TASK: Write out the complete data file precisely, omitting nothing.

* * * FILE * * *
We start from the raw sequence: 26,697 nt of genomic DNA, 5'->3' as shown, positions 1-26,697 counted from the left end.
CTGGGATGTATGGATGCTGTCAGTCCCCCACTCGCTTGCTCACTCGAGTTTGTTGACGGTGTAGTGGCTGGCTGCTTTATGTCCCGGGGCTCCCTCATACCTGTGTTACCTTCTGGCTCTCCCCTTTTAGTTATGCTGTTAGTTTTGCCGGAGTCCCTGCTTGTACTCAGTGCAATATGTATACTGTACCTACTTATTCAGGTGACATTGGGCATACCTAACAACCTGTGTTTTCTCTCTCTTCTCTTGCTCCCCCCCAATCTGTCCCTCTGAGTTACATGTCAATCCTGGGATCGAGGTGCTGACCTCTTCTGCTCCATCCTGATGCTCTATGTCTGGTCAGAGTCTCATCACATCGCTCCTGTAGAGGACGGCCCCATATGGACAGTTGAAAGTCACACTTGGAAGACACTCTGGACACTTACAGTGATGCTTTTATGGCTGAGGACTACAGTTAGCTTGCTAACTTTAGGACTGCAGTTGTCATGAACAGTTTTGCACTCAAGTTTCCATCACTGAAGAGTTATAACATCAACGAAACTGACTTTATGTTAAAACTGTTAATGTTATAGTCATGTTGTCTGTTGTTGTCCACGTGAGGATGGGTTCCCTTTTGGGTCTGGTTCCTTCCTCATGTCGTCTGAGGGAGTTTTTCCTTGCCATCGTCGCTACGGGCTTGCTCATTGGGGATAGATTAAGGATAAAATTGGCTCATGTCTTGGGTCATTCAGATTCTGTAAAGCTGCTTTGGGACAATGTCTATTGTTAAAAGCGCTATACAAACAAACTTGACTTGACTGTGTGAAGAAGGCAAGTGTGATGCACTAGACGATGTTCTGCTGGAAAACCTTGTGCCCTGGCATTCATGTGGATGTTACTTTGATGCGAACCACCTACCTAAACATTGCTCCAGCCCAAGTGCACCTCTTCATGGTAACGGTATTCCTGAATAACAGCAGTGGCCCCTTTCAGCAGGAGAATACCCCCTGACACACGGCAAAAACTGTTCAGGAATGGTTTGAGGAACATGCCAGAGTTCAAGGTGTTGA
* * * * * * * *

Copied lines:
We start from the raw sequence: 26,697 nt of genomic DNA, 5'->3' as shown, positions 1-26,697 counted from the left end.
CTGGGATGTATGGATGCTGTCAGTCCCCCACTCGCTTGCTCACTCGAGTTTGTTGACGGTGTAGTGGCTGGCTGCTTTATGTCCCGGGGCTCCCTCATACCTGTGTTACCTTCTGGCTCTCCCCTTTTAGTTATGCTGTTAGTTTTGCCGGAGTCCCTGCTTGTACTCAGTGCAATATGTATACTGTACCTACTTATTCAGGTGACATTGGGCATACCTAACAACCTGTGTTTTCTCTCTCTTCTCTTGCTCCCCCCCAATCTGTCCCTCTGAGTTACATGTCAATCCTGGGATCGAGGTGCTGACCTCTTCTGCTCCATCCTGATGCTCTATGTCTGGTCAGAGTCTCATCACATCGCTCCTGTAGAGGACGGCCCCATATGGACAGTTGAAAGTCACACTTGGAAGACACTCTGGACACTTACAGTGATGCTTTTATGGCTGAGGACTACAGTTAGCTTGCTAACTTTAGGACTGCAGTTGTCATGAACAGTTTTGCACTCAAGTTTCCATCACTGAAGAGTTATAACATCAACGAAACTGACTTTATGTTAAAACTGTTAATGTTATAGTCATGTTGTCTGTTGTTGTCCACGTGAGGATGGGTTCCCTTTTGGGTCTGGTTCCTTCCTCATGTCGTCTGAGGGAGTTTTTCCTTGCCATCGTCGCTACGGGCTTGCTCATTGGGGATAGATTAAGGATAAAATTGGCTCATGTCTTGGGTCATTCAGATTCTGTAAAGCTGCTTTGGGACAATGTCTATTGTTAAAAGCGCTATACAAACAAACTTGACTTGACTGTGTGAAGAAGGCAAGTGTGATGCACTAGACGATGTTCTGCTGGAAAACCTTGTGCCCTGGCATTCATGTGGATGTTACTTTGATGCGAACCACCTACCTAAACATTGCTCCAGCCCAAGTGCACCTCTTCATGGTAACGGTATTCCTGAATAACAGCAGTGGCCCCTTTCAGCAGGAGAATACCCCCTGACACACGGCAAAAACTGTTCAGGAATGGTTTGAGGAACATGCCAGAGTTCAAGGTGTTGA